World Deals With 'Out-of-Control' Pirates

The Saudi government confirmed today that it has begun negotiating with the pirates who hijacked a supertanker filled with $100 million worth of crude oil, the same day that an Indian warship blasted a pirate ship out of the water.

Saudi Prince Saud Al-Faisal said today the Saudi government does not like to negotiate with "pirates, terrorists or hijackers" but Vela International, the owners of the tanker, is "the final arbiter" on the issue.

The capture of the massive tanker called the Sirius Star shocked the shipping world this week because it was the largest vessel ever seized by pirates and it occurred 450 nautical miles from Somalia, out on the Indian Ocean, an area that had not been affected by the spreading menace.


The surge in Somali piracy continued today. A Thai fishing boat with 16 crew members was attacked as it traveled to the Middle East, and the East African Seafarers' Assistance Program claims that a Greek vessel, with up to 25 people on board, was captured in the Gulf of Aden.

Though the pirates grow bolder, there is one less pirate ship to worry about.

Indian naval officials say one of its warships fired on a pirate "mother vessel" in the Gulf of Aden today after pirates tried to attack it.

The Indian navy says its ship the INS Tabar encountered the vessel during an anti-piracy mission. When the Tabar asked the vessel to stop for further investigation, the pirates issued a message that they would "blow up the naval warship if it closed her."

According to a statement issued by the Indian navy, pirates could be seen roaming the upper deck with guns and RPGs. After the pirates fired on the warship, the Indian navy fired back, blowing up the pirate vessel. Two breakaway boats sped away. One was recovered but abandoned, while the other escaped.

The Indian navy said its actions were necessary "to protect our seaborne trade, instill confidence in our seafaring community as well as function as a deterrent for pirates."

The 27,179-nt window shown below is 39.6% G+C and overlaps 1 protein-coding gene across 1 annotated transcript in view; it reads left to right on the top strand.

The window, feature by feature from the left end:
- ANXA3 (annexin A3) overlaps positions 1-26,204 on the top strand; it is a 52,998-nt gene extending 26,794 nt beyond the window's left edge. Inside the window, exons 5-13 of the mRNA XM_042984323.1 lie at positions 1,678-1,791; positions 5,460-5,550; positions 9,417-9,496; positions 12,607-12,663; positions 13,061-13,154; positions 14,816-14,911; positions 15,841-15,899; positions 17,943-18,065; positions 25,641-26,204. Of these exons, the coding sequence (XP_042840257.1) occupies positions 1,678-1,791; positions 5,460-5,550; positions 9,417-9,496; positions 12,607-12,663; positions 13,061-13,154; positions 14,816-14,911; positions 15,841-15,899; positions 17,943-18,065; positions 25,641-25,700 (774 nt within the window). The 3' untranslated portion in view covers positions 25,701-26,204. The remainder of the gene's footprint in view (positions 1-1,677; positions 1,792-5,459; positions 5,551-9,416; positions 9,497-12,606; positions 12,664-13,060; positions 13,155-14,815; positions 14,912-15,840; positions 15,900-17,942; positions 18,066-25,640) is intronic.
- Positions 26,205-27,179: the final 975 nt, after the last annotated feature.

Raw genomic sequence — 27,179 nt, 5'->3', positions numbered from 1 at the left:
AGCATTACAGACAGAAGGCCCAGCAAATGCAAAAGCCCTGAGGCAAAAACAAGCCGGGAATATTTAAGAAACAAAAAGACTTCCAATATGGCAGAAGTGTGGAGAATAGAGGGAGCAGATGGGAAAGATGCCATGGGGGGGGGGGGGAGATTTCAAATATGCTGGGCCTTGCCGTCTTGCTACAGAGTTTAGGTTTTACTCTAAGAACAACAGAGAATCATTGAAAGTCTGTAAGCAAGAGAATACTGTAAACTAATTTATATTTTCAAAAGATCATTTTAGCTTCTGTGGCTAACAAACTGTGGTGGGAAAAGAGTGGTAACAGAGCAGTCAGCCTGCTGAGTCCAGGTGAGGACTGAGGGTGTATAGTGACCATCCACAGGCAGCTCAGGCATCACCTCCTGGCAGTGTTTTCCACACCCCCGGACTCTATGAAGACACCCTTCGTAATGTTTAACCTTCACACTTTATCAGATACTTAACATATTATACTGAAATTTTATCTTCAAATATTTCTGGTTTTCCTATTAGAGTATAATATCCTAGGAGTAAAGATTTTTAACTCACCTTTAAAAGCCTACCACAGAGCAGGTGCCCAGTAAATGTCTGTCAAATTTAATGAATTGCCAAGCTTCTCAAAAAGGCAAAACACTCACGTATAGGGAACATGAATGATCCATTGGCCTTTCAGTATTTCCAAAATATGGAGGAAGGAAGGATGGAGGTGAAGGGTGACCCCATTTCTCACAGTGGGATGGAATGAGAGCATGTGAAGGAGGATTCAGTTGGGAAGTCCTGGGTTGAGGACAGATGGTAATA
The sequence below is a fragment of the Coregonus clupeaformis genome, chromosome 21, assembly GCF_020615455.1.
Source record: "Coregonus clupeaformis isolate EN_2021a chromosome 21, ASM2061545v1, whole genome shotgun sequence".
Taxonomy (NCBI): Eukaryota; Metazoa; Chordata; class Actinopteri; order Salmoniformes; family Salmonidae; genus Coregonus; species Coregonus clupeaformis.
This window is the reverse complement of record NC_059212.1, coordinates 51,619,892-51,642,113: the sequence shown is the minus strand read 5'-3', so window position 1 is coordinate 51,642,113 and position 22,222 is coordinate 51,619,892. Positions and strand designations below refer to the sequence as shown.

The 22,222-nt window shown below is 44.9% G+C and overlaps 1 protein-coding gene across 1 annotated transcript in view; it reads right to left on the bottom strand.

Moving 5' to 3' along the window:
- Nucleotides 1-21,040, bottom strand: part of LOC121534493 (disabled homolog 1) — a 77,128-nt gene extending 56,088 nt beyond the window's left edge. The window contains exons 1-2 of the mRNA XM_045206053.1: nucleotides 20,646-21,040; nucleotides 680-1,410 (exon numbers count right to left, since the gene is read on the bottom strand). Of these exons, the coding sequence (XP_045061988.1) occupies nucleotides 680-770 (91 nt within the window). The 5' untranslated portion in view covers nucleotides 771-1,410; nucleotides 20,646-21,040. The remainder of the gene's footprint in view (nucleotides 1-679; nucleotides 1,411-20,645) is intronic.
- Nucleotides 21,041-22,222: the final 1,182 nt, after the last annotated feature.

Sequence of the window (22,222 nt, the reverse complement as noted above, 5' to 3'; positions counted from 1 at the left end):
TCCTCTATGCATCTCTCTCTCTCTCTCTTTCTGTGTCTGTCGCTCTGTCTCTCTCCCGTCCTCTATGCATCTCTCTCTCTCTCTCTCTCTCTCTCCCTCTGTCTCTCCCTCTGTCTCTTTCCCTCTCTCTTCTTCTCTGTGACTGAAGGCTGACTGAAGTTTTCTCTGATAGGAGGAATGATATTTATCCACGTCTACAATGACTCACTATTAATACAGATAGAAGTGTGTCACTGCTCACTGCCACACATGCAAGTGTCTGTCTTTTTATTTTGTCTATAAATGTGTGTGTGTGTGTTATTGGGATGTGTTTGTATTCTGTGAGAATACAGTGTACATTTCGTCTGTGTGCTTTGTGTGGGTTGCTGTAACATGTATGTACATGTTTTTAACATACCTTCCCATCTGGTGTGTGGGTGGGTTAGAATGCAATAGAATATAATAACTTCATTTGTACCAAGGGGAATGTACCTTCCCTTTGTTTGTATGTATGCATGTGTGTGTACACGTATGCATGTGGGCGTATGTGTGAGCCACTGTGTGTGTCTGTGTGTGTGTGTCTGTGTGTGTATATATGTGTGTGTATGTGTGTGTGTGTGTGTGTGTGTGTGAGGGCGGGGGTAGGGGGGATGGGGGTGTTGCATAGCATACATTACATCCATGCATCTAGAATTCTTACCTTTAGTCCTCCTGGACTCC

Despite the presence of warships from the United States and several other nations, it was one of the rare times that the Indian navy fired on pirates and the first time it sank a pirate ship.

More Warships Heading to Somali Coast

More nations, alarmed over the pirates' growing reach, are planning to send warships to the Indian Ocean off Somalia's east coast and in the Gulf of Aden, which is located between Somalia's northern coast and Yemen.

South Korea is planning to sending navy ships to the area to protect cargo, and Japan is considering doing the same. And today Arab foreign ministers from countries bordering the Red Sea and affected areas are meeting in Cairo to address the growing piracy threat.

"Piracy is against everybody. Like terrorism, it is a disease that has to be eradicated," al-Faisal said during a news conference.

"It's getting out of control," said Noel Choong of the International Maritime Bureau. "Despite the increase of the military warships, the pirates have a lot of opportunities. They come in great numbers and can attack many ships."

In two weeks, eight ships have been captured by pirates, including three ships in the last three days, according to maritime officials. According to the maritime bureau, there have been 95 piracy attacks on vessels off the coast of Somalia this year, with 39 successfully captured.

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